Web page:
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Album cover to Killswitch Engage's seventh studio album, "Incarnate", released March 11, 2016.

The Killswitch has been Engaged: Incarnate

It has arrived. Killswitch Engage’s seventh album, Incarnate, is now available. Killswitch Engage is simply the finest band that metalcore music has to offer. The band’s success is a testament to that, with two albums certified gold in the United States  – an impressive feat for a band that often uses a bit more screaming than singing. Even those who really don’t like metalcore have a special place for Killswitch. The album was especially challenging for the band to make, but it’s all paid off.

Vocalist Jesse Leach left Killswitch Engage after the release of Alive or Just Breathing in 2002 due to personal health issues that held the band back, and was replaced by Howard Jones. Leach returned to Killswitch Engage following Jones’ departure from the band to work with his own band, Devil You Know.

Incarnate is the second album to be recorded with Leach since his reunion with the band in 2012, and the fourth album he’s recorded with them overall. Leach, who wrote much of the music on the album, admitted that writing the album was especially difficult. According to an interview with Artisan News, he wanted to write lyrics that related to current and relevant topics, namely “social media and the news and all the violence and racism that’s going on in our media these days.” However, he wanted the lyrics to still remain ambiguous in order to provoke more personal interpretations.

Leach also experienced psychological stress throughout the writing process. He lost significant amounts of sleep and would sometimes spend all night writing lyrics. He estimated that he had about 80 pages of lyric ideas when he was done.

Some of the band’s brightest moments came from those sessions. “Alone I Stand,” the first track from the album and fourth song released overall, has ambiguity to its lyrics that make them hard to clearly describe, but you can’t help but feel the lyrics are really deep. To me, it seems like the song’s subject matter is about the last man standing for a certain cause, similar to Demon Hunter’s “The Last One Alive” (2014).

The song starts in silence, but slowly builds on a dissonant guitar chord that slowly becomes much louder. After that, it’s classic Killswitch. And when I say classic, I mean really early. I’m referring to the days before their glory, before Jones brought the band to mainstream attention on The End of Heartache (2004) with his higher screams and a more commonly used clean baritone voice.

Leach’s technique, however, is the opposite. He likes to keep a lot of the band’s pre-Jones style incorporated into what they’re currently doing, as well as somehow make music in a way that appeals to more mainstream metal fans. Unlike Jones’ style, Leach uses more screaming than singing on most of the songs he writes. The singing he does do usually only appears in the choruses of his songs. The screams are deeper and throatier than Jones’, and his clean range is higher in pitch. It’s a standard used for almost all the songs on this album and their previous effort, Disarm the Descent (2013).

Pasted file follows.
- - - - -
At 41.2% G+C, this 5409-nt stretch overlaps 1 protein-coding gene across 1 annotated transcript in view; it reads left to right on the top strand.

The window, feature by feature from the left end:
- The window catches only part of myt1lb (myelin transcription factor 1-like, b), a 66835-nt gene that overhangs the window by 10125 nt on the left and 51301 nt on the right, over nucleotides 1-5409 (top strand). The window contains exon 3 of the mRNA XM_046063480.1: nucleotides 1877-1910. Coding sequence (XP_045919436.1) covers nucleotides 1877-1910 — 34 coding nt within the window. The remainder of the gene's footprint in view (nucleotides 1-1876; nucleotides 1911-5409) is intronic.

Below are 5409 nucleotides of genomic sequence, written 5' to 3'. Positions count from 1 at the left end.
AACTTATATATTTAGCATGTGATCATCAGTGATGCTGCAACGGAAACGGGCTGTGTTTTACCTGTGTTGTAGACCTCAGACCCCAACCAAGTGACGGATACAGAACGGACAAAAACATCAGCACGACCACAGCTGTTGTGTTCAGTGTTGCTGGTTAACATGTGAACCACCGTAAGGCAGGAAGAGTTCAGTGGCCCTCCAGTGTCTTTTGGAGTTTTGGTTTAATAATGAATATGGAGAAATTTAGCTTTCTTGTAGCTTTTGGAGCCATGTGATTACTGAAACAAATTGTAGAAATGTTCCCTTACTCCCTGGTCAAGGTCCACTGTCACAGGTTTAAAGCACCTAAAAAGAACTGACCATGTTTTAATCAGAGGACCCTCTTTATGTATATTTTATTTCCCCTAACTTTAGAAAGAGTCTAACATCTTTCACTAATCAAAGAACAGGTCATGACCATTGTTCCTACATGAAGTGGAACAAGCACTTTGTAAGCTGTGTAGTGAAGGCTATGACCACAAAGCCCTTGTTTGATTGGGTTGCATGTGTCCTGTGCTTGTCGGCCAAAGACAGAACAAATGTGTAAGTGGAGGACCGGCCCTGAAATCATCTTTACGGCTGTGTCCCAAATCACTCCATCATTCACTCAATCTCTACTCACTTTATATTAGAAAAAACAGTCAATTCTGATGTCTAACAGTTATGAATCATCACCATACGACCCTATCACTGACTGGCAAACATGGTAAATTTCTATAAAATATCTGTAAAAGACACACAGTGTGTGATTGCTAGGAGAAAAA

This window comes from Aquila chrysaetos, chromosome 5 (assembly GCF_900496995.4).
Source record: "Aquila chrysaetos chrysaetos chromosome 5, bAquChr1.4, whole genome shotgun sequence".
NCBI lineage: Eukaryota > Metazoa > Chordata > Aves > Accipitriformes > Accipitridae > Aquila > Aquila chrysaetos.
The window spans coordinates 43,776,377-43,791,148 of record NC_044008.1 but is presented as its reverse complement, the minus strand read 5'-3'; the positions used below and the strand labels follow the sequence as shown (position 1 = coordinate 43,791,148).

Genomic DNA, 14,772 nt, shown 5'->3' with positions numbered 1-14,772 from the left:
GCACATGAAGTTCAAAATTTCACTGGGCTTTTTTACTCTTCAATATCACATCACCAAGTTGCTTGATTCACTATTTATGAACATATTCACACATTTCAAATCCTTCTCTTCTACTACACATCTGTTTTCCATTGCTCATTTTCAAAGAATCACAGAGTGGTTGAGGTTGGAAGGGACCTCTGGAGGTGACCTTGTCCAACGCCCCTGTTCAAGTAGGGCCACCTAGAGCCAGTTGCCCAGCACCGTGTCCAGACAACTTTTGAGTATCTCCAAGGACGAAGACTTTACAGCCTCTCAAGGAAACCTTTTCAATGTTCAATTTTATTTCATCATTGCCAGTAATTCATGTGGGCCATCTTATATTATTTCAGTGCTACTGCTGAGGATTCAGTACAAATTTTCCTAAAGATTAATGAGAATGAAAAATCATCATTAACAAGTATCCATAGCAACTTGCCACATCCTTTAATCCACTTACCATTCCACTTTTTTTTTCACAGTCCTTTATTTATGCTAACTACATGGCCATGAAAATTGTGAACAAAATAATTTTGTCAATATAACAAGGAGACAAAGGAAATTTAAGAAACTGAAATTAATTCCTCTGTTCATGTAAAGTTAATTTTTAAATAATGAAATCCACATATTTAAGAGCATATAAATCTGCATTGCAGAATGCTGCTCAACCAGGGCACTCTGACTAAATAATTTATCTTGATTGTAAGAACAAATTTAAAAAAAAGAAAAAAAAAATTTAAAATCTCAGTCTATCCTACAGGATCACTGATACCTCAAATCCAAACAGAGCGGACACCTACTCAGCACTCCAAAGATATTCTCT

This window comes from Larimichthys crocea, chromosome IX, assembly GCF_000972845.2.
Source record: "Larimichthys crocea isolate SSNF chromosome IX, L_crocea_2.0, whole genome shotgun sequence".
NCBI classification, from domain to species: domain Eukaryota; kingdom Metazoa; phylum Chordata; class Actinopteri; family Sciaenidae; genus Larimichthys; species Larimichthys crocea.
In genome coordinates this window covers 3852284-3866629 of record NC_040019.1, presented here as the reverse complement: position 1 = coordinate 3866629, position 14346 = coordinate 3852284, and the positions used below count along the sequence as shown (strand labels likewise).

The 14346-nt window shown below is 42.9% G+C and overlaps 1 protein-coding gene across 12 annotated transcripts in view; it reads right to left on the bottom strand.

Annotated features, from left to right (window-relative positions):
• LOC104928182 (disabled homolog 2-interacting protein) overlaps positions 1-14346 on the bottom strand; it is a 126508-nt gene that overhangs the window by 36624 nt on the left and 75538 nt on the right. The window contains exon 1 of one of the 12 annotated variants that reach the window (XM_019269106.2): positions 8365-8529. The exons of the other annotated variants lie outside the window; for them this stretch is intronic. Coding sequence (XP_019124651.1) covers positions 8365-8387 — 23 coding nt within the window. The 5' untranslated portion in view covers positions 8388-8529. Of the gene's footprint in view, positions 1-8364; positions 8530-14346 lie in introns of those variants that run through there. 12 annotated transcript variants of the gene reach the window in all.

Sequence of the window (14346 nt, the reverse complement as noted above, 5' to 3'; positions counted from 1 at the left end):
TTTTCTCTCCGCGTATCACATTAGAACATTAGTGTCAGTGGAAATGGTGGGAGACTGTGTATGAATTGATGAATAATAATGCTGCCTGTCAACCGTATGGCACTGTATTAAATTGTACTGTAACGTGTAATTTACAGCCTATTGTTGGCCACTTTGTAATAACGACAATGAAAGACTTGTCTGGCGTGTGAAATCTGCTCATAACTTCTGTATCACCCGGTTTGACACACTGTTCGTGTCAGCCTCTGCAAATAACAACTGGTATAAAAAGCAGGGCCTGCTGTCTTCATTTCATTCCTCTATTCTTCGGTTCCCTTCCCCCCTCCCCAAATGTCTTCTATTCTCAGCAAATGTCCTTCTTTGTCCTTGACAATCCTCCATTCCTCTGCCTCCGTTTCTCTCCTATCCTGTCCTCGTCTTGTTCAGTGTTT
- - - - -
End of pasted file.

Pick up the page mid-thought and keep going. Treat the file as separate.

Hate by Design,” the second song released from the album, managed to gather airplay attention and once again chart on the Billboard Mainstream Rock Songs chart. This time, it peaked at number 33. Even though it’s not a particularly high spot, it’s still impressive because this is the band’s eighth entry on that chart, and they remain one of the only metalcore bands to consistently reach that chart. They even have more hits on that chart than the mighty Bullet for My Valentine, at least in terms of hits that were truly metalcore. (Bullet has changed their musical direction to be less hardcore, but later went back to their roots, while Killswitch’s changes have been more subtle.)

If Leach’s goal was to make food for thought, he has undoubtedly reached it on this song. It brings one unanswerable, yet still relevant question to mind: Why does everyone have to be such idiots? And when I say idiots, I’m understating my word choice so that I am not vulgar in print. The kind of stuff causes all of the deranged people to shoot up our schools! Hate is designed to be destructive and bring ruin, and it’s still a huge issue.

We Carry On,” the eleventh track from the album, features a faintly audible symphonic flavor in the background, and showcases Leach’s clean vocals, forging a unique sound that uses screaming alone for only about six seconds of the whole song. The guitars aren’t frenzied and wild, but form a chugging beat that’s atypically slow, even for melodic metalcore. A similar guitar idea is found on the sixth track “Embrace the Journey…Upraised.” The vocals that appear here, however, are more abrasive.

The album is packed with all you would expect from Killswitch Engage. They don’t change much, but it’s not like they really need to. The band can produce metalcore in a way that’s not stereotypical of every other metalcore band – there’s something almost reminiscent of power metal presented in their clean vocals. Almost every metal fan can respect Killswitch Engage in some way. Nobody will want to hit the “Killswitch” on this album.

About Daniel Sanford

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